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Wednesday, 26 October 2011

The Eurozone Crisis

This is the first new article for a couple of months, as I have been pretty busy with other projects (including the first in what I hope will be a series of Pony and Trap ebooks, which I will love you forever if you buy. £2.99 is pretty cheap for the love of another human being, it's certainly less than I would charge for sex, so you know, buy it.) and while I've been busy with other projects, I've been living in Italy. This came about because of a whole bunch of stuff, and I'm moving again early next year to the States so it isn't a permanent arrangement, but what it means is that I am reporting to you now from the actual Eurozone. My wallet has Euros in it. I spend them on wine in 2 litre cartons and these weird two tone biscuits called Ringo that I only buy because Kaka advertises them on TV. I'll buy anything a footballer endorses, except the services of elderly prostitutes, or the bible.

Italy is pretty pivotal in terms of the Eurozone Crisis. It is the third biggest economy in the Eurozone, and is also considered to be the next one likely to get into serious shit. And being here for any length of time you can sort of see why. Italians have their way of doing things, which all the Under the Tuscan Sun expats you meet seem to accept as a fair trade off for the agreeable climate, surroundings and "way of life", but for me, is a constant source of rage.

The town I live in is popular with tourists from Germany and Holland, who come in the summer months for the good weather and whatnot. Unfortunately for them, at the peak of the tourist season in August, the proprietors of all the local businesses decide that they too would like to go on their holibobs, and fuck off to the coast without arranging anybody to cover for them. So even during the arbitrary few hours a day when shops and other services would usually be available, they just aren't. Would a business owner anywhere else in the world completely close down their operation during the most profitable period of their entire year? Hell's to the no. They'd open around the fucking clock and take their holiday afterwards, going somewhere much nicer with all the extra readies.

Everything here is a massive inconvenience, customer service simply doesn't exist, and you get the distinct impression that nobody wants to take your money. Which is fine for them. In Northern Europe, if we are given the choice between making some money and not making some money but to make the money we have to do something not all that back breaking, like say, sit in our shop between the hours of 1.30pm and 4.30pm, we'll choose to make the money, or our bosses will choose to make the money and force us to do the work. Italians take the other path, and that's their lookout. As an individual, I can accept that if I don't like it, I can fuck off.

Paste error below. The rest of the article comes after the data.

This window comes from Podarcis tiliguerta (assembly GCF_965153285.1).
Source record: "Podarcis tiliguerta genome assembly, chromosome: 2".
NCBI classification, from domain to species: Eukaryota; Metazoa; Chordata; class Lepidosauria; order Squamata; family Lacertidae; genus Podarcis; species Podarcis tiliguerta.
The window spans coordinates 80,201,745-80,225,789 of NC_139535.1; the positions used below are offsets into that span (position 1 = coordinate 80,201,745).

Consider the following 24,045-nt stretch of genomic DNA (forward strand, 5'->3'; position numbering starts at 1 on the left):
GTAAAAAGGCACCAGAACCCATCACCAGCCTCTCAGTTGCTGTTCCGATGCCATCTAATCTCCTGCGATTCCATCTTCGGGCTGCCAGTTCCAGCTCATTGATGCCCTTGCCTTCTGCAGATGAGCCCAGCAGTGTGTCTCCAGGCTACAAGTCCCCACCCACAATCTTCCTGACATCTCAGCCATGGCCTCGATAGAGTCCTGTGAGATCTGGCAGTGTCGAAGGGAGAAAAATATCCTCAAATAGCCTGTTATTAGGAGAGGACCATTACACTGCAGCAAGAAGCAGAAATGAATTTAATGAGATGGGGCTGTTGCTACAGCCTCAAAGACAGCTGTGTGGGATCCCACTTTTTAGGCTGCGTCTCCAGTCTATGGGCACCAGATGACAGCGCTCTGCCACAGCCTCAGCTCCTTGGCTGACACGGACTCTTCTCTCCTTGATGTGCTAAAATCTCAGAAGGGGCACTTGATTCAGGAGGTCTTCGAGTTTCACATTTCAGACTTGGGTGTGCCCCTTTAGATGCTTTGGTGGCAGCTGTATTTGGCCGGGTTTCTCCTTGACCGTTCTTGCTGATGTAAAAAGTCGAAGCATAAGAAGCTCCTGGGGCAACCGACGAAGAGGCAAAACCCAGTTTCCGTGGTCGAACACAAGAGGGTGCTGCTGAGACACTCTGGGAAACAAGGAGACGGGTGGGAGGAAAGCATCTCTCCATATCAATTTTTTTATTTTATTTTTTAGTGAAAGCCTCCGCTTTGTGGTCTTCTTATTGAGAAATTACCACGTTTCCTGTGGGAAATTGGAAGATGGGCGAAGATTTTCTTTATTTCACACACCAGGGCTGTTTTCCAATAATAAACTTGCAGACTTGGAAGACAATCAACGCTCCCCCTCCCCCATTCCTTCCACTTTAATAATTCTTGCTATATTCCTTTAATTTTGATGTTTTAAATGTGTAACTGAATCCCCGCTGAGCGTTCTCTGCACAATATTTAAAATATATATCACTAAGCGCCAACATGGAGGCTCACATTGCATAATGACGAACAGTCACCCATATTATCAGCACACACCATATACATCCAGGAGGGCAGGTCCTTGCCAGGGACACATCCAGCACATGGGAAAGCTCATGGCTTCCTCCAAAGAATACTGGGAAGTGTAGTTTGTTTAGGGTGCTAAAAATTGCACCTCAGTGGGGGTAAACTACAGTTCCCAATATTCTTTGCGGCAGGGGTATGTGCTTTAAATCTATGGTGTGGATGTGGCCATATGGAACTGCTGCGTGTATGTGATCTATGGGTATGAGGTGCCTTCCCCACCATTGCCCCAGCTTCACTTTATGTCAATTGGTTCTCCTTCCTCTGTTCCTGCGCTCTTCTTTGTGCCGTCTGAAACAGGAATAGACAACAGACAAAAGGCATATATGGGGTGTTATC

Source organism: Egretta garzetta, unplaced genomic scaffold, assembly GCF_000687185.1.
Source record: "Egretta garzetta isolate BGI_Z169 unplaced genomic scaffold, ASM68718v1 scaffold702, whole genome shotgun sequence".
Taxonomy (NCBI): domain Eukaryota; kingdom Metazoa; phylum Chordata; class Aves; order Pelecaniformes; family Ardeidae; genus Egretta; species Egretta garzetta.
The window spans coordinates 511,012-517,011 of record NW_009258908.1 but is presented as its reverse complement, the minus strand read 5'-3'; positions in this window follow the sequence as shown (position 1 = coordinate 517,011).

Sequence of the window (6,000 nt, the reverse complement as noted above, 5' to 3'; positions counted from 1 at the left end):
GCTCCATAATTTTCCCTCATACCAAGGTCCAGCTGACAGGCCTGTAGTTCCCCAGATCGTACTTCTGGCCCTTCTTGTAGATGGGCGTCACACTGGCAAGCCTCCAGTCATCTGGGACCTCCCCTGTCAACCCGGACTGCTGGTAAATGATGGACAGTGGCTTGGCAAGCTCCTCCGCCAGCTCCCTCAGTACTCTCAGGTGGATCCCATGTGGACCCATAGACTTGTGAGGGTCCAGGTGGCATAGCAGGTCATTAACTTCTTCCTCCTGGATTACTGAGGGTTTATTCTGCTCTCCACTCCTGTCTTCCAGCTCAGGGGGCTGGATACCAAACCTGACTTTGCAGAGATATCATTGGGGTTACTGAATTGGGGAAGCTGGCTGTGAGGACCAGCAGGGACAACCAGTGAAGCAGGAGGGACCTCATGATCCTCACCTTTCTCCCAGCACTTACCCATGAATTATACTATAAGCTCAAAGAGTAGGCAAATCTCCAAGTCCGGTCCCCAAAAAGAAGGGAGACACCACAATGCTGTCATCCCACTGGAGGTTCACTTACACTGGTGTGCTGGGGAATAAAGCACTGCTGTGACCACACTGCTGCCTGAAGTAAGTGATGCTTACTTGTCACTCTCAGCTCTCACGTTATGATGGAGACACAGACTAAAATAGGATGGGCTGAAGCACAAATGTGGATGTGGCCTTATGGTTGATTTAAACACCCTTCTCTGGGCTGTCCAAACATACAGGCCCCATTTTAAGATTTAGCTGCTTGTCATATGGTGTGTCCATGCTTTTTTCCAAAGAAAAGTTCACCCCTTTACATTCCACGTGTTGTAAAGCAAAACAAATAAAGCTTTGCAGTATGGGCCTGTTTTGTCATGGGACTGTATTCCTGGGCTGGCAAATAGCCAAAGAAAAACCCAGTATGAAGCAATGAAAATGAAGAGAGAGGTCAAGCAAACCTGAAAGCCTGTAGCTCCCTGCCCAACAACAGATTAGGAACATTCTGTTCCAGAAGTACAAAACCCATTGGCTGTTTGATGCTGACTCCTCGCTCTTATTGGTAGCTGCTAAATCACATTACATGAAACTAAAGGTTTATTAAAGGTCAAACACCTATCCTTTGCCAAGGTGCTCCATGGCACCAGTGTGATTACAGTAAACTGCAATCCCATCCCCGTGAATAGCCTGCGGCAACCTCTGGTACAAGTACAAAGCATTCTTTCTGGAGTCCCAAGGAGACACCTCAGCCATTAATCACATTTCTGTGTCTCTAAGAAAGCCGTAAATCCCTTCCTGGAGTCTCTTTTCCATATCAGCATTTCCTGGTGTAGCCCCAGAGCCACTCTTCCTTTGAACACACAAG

The difficulty comes, as it already has done with Greece, when the countries who work their pasty asses off and have very little fun, like Germany, have to bail out the guys who have been sitting in the sun drinking wine and sleeping all afternoon for all of time. Think about it, nobody moves to Germany for the agreeable climate or "way of life", do they? You might move there to make money though.

This is the problem with the Eurozone, and why it is proving so difficult for the leaders of the member countries to come to any agreement with each other (well, it's also partly because some of the member countries are run by cartoon 'Allo 'Allo type characters it is hard to believe actually exist outside of a farce writer's imagination, let alone hold any power on the world stage). Culturally, Europe is so insanely diverse that it just doesn't work. Whether you chop it up East to West or North to South, it doesn't make any sense for the countries at either end to be part of anything together. In fact, the only thing I think would be worse than a shared economy would be if people from the corners of the Eurozone formed a rock band. I'll leave you to imagine how that might go.

In the good old days, the differences were fun and you'd travel around and enjoy the good aspects of all of them, but now shit's got real, well, you can't blame the leaders of the different countries for resenting each other and the fact that now, they are going to have to pull together and come up with something that is unlikely to be fair for many tax payers in different Eurozone countries, because the alternative is even worse.

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